24 October 2008


I haven’t talked a whole lot about work recently, mostly because it’s been pretty quiet (read: boring) around here. The project that I was working on when I started has wrapped up and in the process netted me my first publication*, so that’s pretty cool. Aside from that nothing much has happened. That project was all but through about 2 weeks ago and since then I’ve been struggling to find ways to fill my time at the office (read: a lot of fucking around on the internet). It has recently come to my attention that one of the reasons for my perpetual boredom is that there has been some issue with funding. Apparently the economy isn’t doing so hot right now. Who knew? According to the chief engineer at my company I’m not at risk to lose my job (whew!) but he thinks that there will be some restructuring in my future. It’s like I just got my palm read by the world’s most boring gypsy. What it means is that before too long I’ll probably be reporting to a new boss and I’ll be working in an entirely different area of my field.

It’s that new ‘area’ that is giving me cause to blog, you see. And not necessarily in a good way. One of the troubles that come with working in aerospace engineering is that without some careful canoodling and kissing of keister** you likely won’t have much control over what kind of projects you end up working on. Another of the problems is that the ever-increasing military/defense budget and a waning public interest in space exploration has caused the aerospace industry in recent years to move even more towards total domination by the dreaded Military Industrial Complex. That means that most of the work that’s being done in Huntsville these days is military work. Without going too deep into detail I’ll say that I’m not a fan of military work because of moral objections that I have with what I feel is the misplaced emphasis on the role of the military in the modern world. Since I don’t want this post to be about my sociopolitical leanings I’ll just leave that there for now.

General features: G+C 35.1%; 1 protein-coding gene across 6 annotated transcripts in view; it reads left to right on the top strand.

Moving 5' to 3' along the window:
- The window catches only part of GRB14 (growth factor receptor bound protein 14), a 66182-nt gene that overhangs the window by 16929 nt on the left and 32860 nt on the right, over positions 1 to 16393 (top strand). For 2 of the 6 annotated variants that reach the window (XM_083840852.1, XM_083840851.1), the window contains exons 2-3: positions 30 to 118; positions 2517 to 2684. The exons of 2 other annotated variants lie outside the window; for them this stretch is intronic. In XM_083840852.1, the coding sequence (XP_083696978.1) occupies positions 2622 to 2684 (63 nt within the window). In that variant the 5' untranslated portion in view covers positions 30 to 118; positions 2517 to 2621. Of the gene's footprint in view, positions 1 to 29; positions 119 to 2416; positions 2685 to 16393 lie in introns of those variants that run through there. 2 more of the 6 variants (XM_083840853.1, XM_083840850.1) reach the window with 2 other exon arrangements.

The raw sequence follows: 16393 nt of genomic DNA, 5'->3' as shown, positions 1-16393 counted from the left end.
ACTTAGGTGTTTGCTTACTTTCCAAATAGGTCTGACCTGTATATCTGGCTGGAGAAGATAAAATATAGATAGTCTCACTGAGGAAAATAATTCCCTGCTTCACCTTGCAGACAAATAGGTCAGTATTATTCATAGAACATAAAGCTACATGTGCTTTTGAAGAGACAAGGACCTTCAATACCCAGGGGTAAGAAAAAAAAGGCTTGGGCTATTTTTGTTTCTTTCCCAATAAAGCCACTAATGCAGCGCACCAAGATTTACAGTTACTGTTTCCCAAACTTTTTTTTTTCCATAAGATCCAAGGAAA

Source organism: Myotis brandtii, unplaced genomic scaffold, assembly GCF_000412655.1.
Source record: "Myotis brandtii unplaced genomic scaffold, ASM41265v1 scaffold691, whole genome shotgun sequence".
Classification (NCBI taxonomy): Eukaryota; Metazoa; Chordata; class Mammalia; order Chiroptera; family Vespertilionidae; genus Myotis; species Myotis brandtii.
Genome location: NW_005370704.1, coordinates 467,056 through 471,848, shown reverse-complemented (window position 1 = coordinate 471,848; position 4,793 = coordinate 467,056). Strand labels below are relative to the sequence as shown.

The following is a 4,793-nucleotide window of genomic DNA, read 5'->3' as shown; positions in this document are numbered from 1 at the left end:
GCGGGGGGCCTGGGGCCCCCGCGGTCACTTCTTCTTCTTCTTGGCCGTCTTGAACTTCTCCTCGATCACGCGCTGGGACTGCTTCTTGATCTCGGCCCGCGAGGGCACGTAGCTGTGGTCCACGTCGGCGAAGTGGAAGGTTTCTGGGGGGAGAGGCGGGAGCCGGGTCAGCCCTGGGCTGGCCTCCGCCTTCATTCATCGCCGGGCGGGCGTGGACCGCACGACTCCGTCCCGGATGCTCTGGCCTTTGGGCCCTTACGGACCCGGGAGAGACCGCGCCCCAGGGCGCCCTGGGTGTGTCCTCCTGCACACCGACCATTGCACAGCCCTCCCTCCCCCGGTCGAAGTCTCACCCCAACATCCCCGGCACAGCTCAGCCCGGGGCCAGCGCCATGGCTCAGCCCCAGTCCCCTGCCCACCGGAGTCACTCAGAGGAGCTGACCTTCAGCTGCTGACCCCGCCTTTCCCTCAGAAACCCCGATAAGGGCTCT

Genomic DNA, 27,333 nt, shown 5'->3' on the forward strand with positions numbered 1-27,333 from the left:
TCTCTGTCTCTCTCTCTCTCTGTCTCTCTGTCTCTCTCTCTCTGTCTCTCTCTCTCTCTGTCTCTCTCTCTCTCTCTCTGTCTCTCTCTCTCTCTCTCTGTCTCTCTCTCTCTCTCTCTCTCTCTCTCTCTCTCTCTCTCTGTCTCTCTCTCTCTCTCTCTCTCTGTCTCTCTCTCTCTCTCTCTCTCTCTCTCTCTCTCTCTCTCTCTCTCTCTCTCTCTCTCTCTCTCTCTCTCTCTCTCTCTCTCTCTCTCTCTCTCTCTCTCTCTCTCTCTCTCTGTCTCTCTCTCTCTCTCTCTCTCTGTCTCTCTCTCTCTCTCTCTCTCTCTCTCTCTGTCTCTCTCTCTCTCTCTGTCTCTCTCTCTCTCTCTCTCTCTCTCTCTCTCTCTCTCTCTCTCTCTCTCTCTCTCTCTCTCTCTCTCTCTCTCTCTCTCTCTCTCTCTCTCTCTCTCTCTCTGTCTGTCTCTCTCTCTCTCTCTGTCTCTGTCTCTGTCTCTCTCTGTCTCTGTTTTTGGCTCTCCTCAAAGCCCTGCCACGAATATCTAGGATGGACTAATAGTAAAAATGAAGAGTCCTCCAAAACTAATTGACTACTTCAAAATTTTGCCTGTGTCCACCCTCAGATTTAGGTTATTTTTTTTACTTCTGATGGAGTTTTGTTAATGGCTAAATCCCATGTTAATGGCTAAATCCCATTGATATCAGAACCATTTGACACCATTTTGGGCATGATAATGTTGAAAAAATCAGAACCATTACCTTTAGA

By now I’m sure you’ve figured out what’s been asked of me because you’re all so damned clever. My company does a lot of military technology development and they want me to help with some of it. Up to this point in my short career I’ve been able to avoid it and I was hoping beyond hope that I could continue to avoid it ad infinitum. I even had delusions that should the option come before me I would refuse it outright. I guess the problem occurs when it isn’t really an option. Sure, they may have asked me if I would like to work on these projects but I got the impression that it would not behoove my career should I object. That’s not to say that I felt intimidated in any way but rather that with the work that is presently available to me if I’m not willing to bite the bullet (so to speak) I might find that their willingness to pay me for time spent updating my blog is diminished. So that’s where I stand right now. The question now is whether I should voice my objection before I take the work on the off chance that they can find some work that’s not so morally taxing for me? Let me make it clear that I fully intend to take the work despite my moral objections to the nature of the task. I’m not happy with it but I need to have a job and with any luck it won’t last for too long. [It took me a really long time to come up with a way to justify that decision and that makes me feel even more like shit.]

*It hasn’t been published yet so there’s still time for something to go wrong but I’m holding on to hope

** Kalliteration! [Skirting decency for the sake of wordplay? Count me in!]


Sarah, etc. said...

It seems like remarking that you're morally against the work you will do regardless of that objection just makes everybody uncomfortable forever. And possibly worse.

I don't envy you your conundrum.

Apollo said...

You're probably right. I don't know what I'll do. I'm not even sure that this is the task I'll be given.